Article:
Leonsis knows the clock is ticking on his team's core. Casey Ippolito of The Hockey News singles out Alex Ovechkin, Nicklas Backstrom, Mike Green, Karl Alzner, John Carlson and Braden Holtby, saying they have "essentially been the core of the Caps, and they’ve won three rounds in seven seasons. Meanwhile, handfuls of teams have won more with less."
The Caps' owner also knows that his core players earn a significant amount of money and are signed under contract for several years. To illustrate exactly how much and for how long, view the following table on this group of six players:
|Washington Capitals' Core: Salary Cap Hits and Contract Lengths|
|PLAYER||AGE||EXP||POS||13-14 HIT||14-15 HIT||CONTRACT||EXPIRES|
This group of players represents 47.7 percent of the team's salary-cap obligations despite representing only 22.2 percent of the final 2013-14 roster, according to CapGeek.com.
For his part, McPhee was the Capitals' GM for the entire time this core of players has existed, having held the position for the last 17 years. He assembled this group, so the fact that they were unable to succeed falls largely on him. Casey Ippolito of The Hockey News explains, while also explaining what a new general manager will mean for the future of the Capitals' core:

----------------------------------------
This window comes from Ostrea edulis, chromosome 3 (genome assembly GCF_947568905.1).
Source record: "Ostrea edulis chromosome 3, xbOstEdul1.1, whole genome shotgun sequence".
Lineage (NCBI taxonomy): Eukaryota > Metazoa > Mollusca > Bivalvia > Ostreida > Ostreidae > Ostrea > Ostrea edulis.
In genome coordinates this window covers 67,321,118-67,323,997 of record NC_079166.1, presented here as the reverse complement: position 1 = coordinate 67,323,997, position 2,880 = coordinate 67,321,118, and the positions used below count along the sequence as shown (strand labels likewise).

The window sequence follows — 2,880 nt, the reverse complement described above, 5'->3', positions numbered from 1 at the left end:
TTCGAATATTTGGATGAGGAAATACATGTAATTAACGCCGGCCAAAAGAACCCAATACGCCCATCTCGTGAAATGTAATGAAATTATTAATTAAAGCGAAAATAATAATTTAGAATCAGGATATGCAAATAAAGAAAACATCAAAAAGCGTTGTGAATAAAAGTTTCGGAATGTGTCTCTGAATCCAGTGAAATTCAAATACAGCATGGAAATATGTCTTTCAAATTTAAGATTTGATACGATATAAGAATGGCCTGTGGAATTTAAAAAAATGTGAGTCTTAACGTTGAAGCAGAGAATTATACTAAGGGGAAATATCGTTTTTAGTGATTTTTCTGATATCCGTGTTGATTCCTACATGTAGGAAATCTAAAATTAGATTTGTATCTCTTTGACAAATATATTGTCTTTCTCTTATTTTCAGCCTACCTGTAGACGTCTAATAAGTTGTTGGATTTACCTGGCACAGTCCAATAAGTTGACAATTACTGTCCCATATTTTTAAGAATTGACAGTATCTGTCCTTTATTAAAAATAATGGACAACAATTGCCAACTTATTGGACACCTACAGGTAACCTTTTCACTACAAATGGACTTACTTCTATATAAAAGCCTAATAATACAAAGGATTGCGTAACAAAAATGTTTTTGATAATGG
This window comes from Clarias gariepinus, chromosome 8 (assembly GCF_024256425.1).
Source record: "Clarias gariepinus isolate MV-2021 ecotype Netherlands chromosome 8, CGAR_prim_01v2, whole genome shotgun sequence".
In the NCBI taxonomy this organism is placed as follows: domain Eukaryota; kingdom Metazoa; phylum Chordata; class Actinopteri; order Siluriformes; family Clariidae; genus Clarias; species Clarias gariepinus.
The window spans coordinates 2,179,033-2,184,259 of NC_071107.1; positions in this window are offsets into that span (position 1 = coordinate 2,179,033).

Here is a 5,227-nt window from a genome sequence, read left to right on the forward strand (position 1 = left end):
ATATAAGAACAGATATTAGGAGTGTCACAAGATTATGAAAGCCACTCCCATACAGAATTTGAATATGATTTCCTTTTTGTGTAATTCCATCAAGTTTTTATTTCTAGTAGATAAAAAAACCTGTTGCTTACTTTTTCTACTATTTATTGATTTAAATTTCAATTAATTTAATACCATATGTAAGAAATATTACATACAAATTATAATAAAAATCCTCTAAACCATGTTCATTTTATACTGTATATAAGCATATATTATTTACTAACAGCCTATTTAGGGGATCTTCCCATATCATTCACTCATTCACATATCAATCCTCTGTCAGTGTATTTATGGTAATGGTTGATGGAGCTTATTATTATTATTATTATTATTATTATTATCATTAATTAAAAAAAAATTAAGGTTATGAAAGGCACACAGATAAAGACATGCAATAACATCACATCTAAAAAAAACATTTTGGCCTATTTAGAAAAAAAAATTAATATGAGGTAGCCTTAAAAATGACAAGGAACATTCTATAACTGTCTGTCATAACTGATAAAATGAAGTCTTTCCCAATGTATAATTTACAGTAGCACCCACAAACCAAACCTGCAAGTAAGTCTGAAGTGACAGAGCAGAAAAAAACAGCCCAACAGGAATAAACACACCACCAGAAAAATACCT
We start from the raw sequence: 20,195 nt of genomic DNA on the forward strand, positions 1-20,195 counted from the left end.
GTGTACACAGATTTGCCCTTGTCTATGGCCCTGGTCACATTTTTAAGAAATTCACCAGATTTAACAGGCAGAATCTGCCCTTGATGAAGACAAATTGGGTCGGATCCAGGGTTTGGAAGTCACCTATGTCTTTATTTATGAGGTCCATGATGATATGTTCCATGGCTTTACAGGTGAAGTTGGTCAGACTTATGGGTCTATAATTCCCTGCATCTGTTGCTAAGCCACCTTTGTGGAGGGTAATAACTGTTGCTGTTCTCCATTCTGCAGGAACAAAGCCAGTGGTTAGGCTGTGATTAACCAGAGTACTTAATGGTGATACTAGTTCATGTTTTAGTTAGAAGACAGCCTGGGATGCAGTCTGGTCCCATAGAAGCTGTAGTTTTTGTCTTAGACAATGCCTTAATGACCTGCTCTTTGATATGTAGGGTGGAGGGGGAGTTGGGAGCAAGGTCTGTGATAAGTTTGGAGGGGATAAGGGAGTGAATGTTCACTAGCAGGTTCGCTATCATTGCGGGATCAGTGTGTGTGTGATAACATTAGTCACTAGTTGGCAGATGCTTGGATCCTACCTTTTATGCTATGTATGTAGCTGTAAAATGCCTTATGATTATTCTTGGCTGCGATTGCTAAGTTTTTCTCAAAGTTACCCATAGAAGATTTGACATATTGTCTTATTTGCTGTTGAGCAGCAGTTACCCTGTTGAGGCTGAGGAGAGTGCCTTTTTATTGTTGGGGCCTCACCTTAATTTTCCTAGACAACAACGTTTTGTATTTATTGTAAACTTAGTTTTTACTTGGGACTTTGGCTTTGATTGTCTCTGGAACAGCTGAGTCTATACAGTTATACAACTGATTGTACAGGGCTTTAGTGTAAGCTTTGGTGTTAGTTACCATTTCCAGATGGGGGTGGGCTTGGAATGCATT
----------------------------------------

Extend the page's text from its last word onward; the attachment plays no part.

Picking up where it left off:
McPhee was especially inept in his final year at the helm — look no further than the Martin Erat for Filip Forsberg trade — but his approach for the last seven years seemed to be fine-tuning the depth components of the team, believing his key pieces simply needed a different mix of role players around them. McPhee’s exit indicates the next architect of the Capitals might tear down some beams rather than landscape the lawn. Or perhaps it’s a major addition to the core that’s needed, rather than swapping a piece of it out. His successor might just be bold enough to trade Mike Green, or even consider trading (gasp!) Alex Ovechkin. Though an Ovechkin trade remains unlikely, a major move becomes a likelier possibility with the ousting of ‘GMGM’.